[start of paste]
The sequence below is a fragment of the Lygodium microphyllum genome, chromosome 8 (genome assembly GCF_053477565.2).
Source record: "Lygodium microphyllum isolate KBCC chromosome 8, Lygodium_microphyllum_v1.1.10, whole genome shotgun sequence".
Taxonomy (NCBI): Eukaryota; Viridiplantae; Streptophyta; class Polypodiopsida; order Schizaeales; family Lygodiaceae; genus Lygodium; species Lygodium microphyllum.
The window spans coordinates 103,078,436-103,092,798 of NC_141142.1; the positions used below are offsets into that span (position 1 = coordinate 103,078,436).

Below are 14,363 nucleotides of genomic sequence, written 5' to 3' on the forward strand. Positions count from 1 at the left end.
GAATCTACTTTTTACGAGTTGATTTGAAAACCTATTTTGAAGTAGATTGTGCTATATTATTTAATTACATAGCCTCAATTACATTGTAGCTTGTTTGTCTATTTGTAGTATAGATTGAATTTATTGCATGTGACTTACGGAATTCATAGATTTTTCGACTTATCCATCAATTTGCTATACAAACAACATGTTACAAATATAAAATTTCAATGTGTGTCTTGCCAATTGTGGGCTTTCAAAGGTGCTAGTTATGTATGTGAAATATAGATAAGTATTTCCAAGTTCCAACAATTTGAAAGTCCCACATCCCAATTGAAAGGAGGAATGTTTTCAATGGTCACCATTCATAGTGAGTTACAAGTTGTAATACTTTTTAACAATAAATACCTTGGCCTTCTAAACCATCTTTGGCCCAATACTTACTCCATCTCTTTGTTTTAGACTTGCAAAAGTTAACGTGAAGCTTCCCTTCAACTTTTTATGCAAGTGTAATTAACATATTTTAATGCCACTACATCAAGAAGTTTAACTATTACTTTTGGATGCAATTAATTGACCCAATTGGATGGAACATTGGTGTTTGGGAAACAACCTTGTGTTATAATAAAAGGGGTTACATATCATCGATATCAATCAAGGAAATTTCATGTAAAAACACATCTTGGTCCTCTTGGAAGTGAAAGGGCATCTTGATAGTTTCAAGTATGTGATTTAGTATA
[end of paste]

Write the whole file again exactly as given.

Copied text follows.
The sequence below is a fragment of the Lygodium microphyllum genome, chromosome 8 (genome assembly GCF_053477565.2).
Source record: "Lygodium microphyllum isolate KBCC chromosome 8, Lygodium_microphyllum_v1.1.10, whole genome shotgun sequence".
Taxonomy (NCBI): Eukaryota; Viridiplantae; Streptophyta; class Polypodiopsida; order Schizaeales; family Lygodiaceae; genus Lygodium; species Lygodium microphyllum.
The window spans coordinates 103,078,436-103,092,798 of NC_141142.1; the positions used below are offsets into that span (position 1 = coordinate 103,078,436).

Below are 14,363 nucleotides of genomic sequence, written 5' to 3' on the forward strand. Positions count from 1 at the left end.
GAATCTACTTTTTACGAGTTGATTTGAAAACCTATTTTGAAGTAGATTGTGCTATATTATTTAATTACATAGCCTCAATTACATTGTAGCTTGTTTGTCTATTTGTAGTATAGATTGAATTTATTGCATGTGACTTACGGAATTCATAGATTTTTCGACTTATCCATCAATTTGCTATACAAACAACATGTTACAAATATAAAATTTCAATGTGTGTCTTGCCAATTGTGGGCTTTCAAAGGTGCTAGTTATGTATGTGAAATATAGATAAGTATTTCCAAGTTCCAACAATTTGAAAGTCCCACATCCCAATTGAAAGGAGGAATGTTTTCAATGGTCACCATTCATAGTGAGTTACAAGTTGTAATACTTTTTAACAATAAATACCTTGGCCTTCTAAACCATCTTTGGCCCAATACTTACTCCATCTCTTTGTTTTAGACTTGCAAAAGTTAACGTGAAGCTTCCCTTCAACTTTTTATGCAAGTGTAATTAACATATTTTAATGCCACTACATCAAGAAGTTTAACTATTACTTTTGGATGCAATTAATTGACCCAATTGGATGGAACATTGGTGTTTGGGAAACAACCTTGTGTTATAATAAAAGGGGTTACATATCATCGATATCAATCAAGGAAATTTCATGTAAAAACACATCTTGGTCCTCTTGGAAGTGAAAGGGCATCTTGATAGTTTCAAGTATGTGATTTAGTATA